My group falls under the “Texas Steampunks, a.k.a. Texas Steampunks at ning.com (formerly Seaholm Steam and Diesel at livejournal.com), which is kind of hard to distinguish from the Austin Steampunk Society on Facebook. And to confuse matters worse, there is another Facebook group called “Texas Steampunk” (notice singular “steampunk” not “steampunks”), which now started the brand new texas-steampunk.com self-hosted website.
I’m hoping the latter self-hosted site will take over all groups and eliminate the ning, Facebook, and livejournal forums, but you will see participation at the new website, texas-steampunk.com, has just barely started.
So to summarize, the three groups are: a) Texas Steampunks (our group and oldest group I believe); b) Austin Steampunk Society; c) Texas Steampunk (newest).
A “fourth” group would be “Airship Isabella,” a local for-hire travelling troop of actors who play the role of “Airship Pirates,” but I don’t know whether to consider them a separate forum (airshipisabella.com). They mostly attend various major and minor events around the country.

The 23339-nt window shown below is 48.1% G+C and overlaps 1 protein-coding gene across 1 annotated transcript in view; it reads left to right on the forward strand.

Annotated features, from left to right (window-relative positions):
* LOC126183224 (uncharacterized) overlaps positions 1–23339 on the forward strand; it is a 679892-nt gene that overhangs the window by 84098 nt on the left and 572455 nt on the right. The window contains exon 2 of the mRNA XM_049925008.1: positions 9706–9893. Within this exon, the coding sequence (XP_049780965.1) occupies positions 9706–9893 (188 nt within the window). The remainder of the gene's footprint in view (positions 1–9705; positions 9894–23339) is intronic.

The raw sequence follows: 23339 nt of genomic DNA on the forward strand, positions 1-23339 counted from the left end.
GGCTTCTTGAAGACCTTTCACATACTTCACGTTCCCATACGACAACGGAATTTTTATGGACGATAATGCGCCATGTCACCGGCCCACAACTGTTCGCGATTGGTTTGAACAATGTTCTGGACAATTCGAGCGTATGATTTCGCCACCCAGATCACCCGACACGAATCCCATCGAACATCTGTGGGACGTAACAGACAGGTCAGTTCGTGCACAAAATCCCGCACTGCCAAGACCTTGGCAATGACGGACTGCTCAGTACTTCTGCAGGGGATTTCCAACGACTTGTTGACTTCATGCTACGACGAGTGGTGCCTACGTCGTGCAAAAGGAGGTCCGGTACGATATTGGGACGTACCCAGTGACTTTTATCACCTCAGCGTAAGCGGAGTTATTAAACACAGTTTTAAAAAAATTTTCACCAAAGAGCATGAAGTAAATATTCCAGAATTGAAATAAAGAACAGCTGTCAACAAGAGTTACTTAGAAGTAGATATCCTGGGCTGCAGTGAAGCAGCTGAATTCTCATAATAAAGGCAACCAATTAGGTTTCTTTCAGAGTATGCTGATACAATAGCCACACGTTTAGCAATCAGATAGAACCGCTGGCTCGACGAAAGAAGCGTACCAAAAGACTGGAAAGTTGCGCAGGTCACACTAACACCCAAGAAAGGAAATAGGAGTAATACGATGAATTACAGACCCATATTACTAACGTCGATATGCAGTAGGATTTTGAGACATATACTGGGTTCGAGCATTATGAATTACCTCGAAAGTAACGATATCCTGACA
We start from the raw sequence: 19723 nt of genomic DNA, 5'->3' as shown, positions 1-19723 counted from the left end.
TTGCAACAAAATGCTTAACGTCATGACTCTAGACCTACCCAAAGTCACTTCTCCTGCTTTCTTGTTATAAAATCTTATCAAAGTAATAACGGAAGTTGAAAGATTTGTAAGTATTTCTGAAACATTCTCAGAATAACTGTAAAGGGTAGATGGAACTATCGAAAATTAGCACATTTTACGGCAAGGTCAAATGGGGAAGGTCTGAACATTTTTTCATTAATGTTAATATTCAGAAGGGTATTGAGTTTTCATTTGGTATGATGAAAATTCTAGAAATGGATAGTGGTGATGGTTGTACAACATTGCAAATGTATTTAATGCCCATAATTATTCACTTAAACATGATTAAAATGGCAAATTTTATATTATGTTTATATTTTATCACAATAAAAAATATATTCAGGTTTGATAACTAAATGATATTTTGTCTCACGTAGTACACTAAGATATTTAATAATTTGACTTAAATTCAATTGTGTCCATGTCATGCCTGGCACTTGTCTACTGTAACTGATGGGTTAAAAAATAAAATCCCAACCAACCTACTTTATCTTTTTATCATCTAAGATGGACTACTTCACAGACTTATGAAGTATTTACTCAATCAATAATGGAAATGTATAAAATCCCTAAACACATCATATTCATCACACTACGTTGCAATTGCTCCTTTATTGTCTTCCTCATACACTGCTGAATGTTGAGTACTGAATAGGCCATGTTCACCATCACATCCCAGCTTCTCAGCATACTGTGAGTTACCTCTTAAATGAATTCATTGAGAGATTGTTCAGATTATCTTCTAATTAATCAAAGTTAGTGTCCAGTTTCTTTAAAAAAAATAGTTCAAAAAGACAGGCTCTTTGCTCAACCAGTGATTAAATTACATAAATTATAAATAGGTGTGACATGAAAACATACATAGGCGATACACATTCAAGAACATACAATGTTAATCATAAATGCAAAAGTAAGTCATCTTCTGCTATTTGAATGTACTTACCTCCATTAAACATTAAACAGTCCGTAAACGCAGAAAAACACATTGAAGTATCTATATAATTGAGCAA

I figure the three groups will join together at some point, (although I’ll try to push for a different moniker other than Austin Steampunk Society, if you consider the resulting acronym!).
SJC: And what does each group do in the way of activities, and where could interested persons find you all?
JW: The activities of Texas Steampunks should be viewed at three levels:
At the first level (me and others at ning.com) essentially cover informal biweekly meetings, at a local cafe (Epoch cafe near the University of Texas campus), where we discuss current issues, share tips and artwork, and generally plan to take over the world by way of merciless Steampunk domination (ha, ha! Just joking). We have gadget makers, artists and general folk dressing up as topics of discussion.
The second level is a monthly participation in a South Austin event called “First Thursday,” essentially a stroll for the general public around the trendy/artsy/hippie district of South Congress Ave., or “SoCo” as the locals call it, see. And in that event we dress up in full Victoriana and stroll up and down South Congress among the Antique Stores, Artisan Shops, and open markets. This is the best identifiable and most unique feature of Texas Steampunks, I think, much like our UK counterparts who participate in city-wide events.